Choose Less Stress (and More Joy!) this Christmas

“Christmas is coming . . . and I can’t get out of its way!”

The words of the comic strip made me groan and smile at the same time, because that’s exactly how I felt.


I had so much to do: so much to buy, so much to make, so much to wrap, so much to bake, so much to decorate, so many cards to write . . .





There were so many expectations.





And there was so much fear that if I didn’t do all of it, and do it well, people would think less of me. 





If I had asked Jesus what he thought about all I had to do (you know—to get ready to celebrate his birthday), he might have reminded me of this verse:

“Come to me, all you who are weary and burdened, and I will give you rest. 

Take my yoke upon you and learn from me, for I am gentle and humble in heart,

and you will find rest for your souls. For my yoke is easy and my burden is light.”

(Matthew 11:28-30 NIV)





But I didn’t ask him (though I did repeatedly, and desperately, ask him to help me get everything done!) and so I struggled for years with Christmas anxiety—each year enjoying the holiday a bit less.









The year I realized the sound of Christmas carols was making me feel emotionally upset and physically ill, I knew something had to change. 





I finally asked God to show me how to make Christmas better: to honor him, to provide a beautiful celebration for my family and myself, and to do it peacefully. 





Why hadn’t I thought to do this sooner?





All those years I’d been planning a birthday party, but never thinking to ask the guest of honor what kind of celebration he wanted. (As it turns out, Jesus’s tastes are pretty simple, and he doesn’t even mind that the other guests are the ones who get the gifts!)





He helped me realize that all those items on my holiday to-do list were OPTIONAL, and he gently showed me that by choosing to do them, I was not only stretching myself and my budget way too thin, I was setting my children up to do the same when they became adults. (Ouch!)





It became clear that I needed to refocus . . . to remember what I was meant to be celebrating . . . to remember WHO I was meant to be honoring . . . and to remember that stress and debt and frayed nerves are never his plan for me.     





And so I began the process of simplifying Christmas. It didn’t happen all at once. Learning to say “no” to things I’d always said “yes” to was not easy. I’m actually still working on it—making a bit more progress every year.





These are some things I’ve learned: advice I wish someone had given me way back when . . .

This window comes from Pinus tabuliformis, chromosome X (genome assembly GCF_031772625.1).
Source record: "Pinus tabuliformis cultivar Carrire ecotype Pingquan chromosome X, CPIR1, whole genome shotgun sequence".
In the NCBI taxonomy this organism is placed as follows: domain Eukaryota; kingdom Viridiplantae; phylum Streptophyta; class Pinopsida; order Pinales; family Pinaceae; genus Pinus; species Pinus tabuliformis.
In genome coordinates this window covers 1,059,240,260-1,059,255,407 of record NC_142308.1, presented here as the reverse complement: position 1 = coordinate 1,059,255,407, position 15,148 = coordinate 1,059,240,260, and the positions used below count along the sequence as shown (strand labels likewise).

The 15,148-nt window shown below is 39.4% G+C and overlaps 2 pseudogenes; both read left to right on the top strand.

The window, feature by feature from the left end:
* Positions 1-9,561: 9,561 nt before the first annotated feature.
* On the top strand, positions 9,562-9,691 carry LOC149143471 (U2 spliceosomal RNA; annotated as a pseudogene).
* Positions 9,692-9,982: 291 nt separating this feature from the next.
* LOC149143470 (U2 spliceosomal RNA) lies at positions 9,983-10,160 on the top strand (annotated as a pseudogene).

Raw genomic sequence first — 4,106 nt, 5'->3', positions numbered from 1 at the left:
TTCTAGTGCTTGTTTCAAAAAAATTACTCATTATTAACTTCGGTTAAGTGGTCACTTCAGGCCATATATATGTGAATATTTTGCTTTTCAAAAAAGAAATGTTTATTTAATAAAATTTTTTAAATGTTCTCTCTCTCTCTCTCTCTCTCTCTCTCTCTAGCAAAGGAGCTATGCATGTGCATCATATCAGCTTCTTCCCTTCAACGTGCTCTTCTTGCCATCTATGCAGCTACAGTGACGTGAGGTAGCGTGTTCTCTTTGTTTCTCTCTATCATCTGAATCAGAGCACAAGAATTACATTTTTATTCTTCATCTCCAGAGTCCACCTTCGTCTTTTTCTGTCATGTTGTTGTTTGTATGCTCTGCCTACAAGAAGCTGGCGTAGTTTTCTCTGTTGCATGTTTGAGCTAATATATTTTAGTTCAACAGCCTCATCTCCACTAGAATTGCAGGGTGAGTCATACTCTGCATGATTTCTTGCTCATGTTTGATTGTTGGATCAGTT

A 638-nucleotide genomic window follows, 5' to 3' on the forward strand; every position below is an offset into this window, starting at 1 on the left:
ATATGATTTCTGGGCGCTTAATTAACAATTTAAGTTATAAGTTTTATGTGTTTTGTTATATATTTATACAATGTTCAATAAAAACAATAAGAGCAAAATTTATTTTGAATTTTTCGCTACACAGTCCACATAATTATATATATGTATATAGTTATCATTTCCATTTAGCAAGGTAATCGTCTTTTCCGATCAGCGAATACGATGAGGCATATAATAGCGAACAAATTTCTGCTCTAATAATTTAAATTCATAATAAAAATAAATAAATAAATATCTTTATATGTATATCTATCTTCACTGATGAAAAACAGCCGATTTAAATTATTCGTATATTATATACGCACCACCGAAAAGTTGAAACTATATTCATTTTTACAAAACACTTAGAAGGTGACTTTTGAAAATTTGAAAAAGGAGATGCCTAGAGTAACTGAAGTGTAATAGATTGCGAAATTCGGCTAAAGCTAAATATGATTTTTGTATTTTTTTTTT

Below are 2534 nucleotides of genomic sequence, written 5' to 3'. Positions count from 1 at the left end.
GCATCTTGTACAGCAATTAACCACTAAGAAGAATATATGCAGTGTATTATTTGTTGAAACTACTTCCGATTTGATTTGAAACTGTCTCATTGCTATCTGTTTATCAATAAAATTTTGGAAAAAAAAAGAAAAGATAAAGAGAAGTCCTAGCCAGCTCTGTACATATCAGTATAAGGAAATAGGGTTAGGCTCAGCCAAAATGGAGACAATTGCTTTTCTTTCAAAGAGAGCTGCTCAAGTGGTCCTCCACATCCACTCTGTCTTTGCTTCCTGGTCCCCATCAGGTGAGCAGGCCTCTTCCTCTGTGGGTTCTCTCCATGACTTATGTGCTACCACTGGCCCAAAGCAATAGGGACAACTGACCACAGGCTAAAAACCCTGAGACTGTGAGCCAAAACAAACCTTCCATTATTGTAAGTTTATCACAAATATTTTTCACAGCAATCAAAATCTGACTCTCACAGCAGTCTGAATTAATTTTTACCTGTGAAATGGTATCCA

• Make peace, joy and the creation of meaningful memories the goals for the season. Weigh every decision (about what to do or buy) against these. If something doesn’t add to the peace and joy of the season, and doesn’t help create meaningful memories, then skip it.
  • Be in the moment—be fully present. Limit the number of holiday photos you post on social media. If you’re trying to keep everything and everyone looking photo-ready, and trying to stage perfect shots, you’re adding stress and missing out on making memories.
  • Reevaluate traditions. If you’re keeping traditions out of a sense of obligation or loyalty to the past, let them go. And don’t feel guilty if you don’t keep every tradition every year—are there 8 events you like to experience at Christmastime? Pick 4 and save the rest for next year. Rotating outings, events and even the varieties of cookies you bake can make the holiday feel fresh and less overwhelming.
  • Be intentional about the example you set for your children. If your kids are small, they will only know Christmas as you present it to them. If they already have memories of Christmas, be honest with them about the need to simplify; ask them what the most important aspects of Christmas are for them (their answers may surprise you!); keep those and drop less meaningful ones.
  • Do unto others: by embracing a simpler Christmas you’ll help the people you love to do the same. Friends and family will likely be relieved when you suggest reducing or cutting out gift-giving. By choosing not to compete for the biggest, flashiest, most Facebook-worthy Christmas, you’ll indirectly reduce other people’s holiday pressure.

And the flip side of that . . .

  • Don’t worry about how anyone else is celebrating. Decide now that the traditions you keep will be traditions of joy, not traditions based on what anyone else does, or buys, or bakes, or puts under the tree.




And finally, if the idea of giving less and doing less this Christmas makes you worry that you’ll seem like a grinch, take a few minutes to Google the words SIMPLIFY CHRISTMAS. You’ll see that this is a movement that is gaining popularity because it actually enhances the holiday and makes people happier. You’ll find so many great ideas—especially about scaling back gift-giving and teaching children the importance of balance and gratitude.

Christmas is coming . . . May you enjoy every minute of it!

Photo by Freestocks.org via Unsplash